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Extremists force IS from stronghold in eastern Libya Open in fullscreen

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Extremists force IS from stronghold in eastern Libya

The IS in Derna was hit by Egyptian air raids earlier this year [Getty]

Date of publication: 31 July, 2015

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An extremist group has wrested control of most of a key city in eastern Libya from the Islamic State group.

A rival Libyan extremist group has driven an Islamic State group (IS) affiliate from most of its eastern stronghold of Darna, in fighting that killed 40 militants on both sides, officials said Thursday.

They said at least 27 IS fighters were killed the night before when the Shura Council of Jihadis attacked the group in the coastal city, where IS gained its first foothold in Libya last year.

At least 27 Islamic State fighters were killed when the Shura Council of Jihadis attacked the group

Medical officials said 13 fighters were killed and 20 wounded.

The Council said in a statement that the push Wednesday night had driven the last IS remnants from the city centre. It plans to pursue the remaining IS fighters, who have fled to the nearby mountain suburb of al-Fatayah.

Forces loyal to the internationally recognised government based in Libya's east have meanwhile surrounded Darna and were moving in on it from the south, seeking to drive out all of the fighters, military officials said.

All officials spoke on condition of anonymity because they were not authorised to brief reporters.

Libya is bitterly divided between an elected parliament and government based in the eastern city of Tobruk, with little power on the ground, and an Islamist militia-backed government in the capital, Tripoli.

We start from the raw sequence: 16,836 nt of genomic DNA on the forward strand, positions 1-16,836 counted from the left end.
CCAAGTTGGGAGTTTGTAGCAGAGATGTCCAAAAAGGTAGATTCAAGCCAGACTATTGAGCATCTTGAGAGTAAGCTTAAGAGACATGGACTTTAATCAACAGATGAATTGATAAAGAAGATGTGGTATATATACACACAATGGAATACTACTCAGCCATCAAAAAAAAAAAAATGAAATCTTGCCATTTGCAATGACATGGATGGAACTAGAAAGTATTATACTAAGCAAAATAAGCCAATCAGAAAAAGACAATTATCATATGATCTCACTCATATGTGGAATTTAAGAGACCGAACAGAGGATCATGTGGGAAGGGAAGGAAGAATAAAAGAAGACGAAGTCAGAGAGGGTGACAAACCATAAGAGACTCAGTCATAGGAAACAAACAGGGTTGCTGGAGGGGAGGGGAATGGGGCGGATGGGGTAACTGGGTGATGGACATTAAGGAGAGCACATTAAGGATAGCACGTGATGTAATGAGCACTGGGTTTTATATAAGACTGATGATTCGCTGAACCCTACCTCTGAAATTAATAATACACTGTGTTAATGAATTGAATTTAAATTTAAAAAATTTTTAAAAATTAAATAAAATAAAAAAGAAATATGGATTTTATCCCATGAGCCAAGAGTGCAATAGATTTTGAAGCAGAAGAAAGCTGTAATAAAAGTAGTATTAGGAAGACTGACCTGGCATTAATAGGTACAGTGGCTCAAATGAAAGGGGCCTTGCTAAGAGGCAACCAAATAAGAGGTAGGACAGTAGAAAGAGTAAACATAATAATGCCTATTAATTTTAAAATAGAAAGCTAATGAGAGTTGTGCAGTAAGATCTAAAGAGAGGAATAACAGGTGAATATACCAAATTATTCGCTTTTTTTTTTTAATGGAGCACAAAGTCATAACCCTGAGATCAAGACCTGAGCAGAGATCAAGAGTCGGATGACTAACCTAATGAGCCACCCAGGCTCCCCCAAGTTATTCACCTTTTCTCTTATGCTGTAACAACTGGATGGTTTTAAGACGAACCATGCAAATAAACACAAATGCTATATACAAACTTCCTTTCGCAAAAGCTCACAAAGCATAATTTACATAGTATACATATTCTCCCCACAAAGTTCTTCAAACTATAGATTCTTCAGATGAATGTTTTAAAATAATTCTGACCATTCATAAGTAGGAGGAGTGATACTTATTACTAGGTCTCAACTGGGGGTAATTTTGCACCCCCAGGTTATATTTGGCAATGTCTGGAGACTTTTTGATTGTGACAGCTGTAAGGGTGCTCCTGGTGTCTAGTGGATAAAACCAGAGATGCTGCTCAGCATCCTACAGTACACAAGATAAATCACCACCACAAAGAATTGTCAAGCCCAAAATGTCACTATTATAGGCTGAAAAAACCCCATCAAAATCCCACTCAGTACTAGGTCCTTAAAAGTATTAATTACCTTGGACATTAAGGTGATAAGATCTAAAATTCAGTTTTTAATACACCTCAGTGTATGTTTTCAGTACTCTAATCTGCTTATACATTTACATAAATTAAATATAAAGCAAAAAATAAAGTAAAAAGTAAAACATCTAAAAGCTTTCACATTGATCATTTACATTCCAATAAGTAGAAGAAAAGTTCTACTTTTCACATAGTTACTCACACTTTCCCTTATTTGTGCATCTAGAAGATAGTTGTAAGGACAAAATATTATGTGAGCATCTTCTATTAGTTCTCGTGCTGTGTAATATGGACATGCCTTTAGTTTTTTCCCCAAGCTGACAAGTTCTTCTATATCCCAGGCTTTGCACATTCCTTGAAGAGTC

Hundreds of militias are aligned with either side or battling on their own for power and territory.

Troops loyal to the eastern government and led by General Khalifa Haftar have surrounded Darna for months and until recently appeared to refrain from getting involved in the fighting between the various extremist militias.

Last month, the al-Qaeda-linked militias pushed most of the Islamic State militants out of the city centre, which they had controlled since late last year.

Meanwhile peace talks between some of the warring factions continue.

The UN envoy for Libya, Bernardino Leon, has urged the Islamist-backed government in Tripoli to sign a peace deal that would establish a unity government.

Members of the Tobruk government and regional leaders signed the unity accord in Morocco earlier this month.

The UN said in a statement that Leon will hold consultations later on Thursday and Friday in Algiers with representatives of the Tripoli government to discuss ways to move the dialogue forward.

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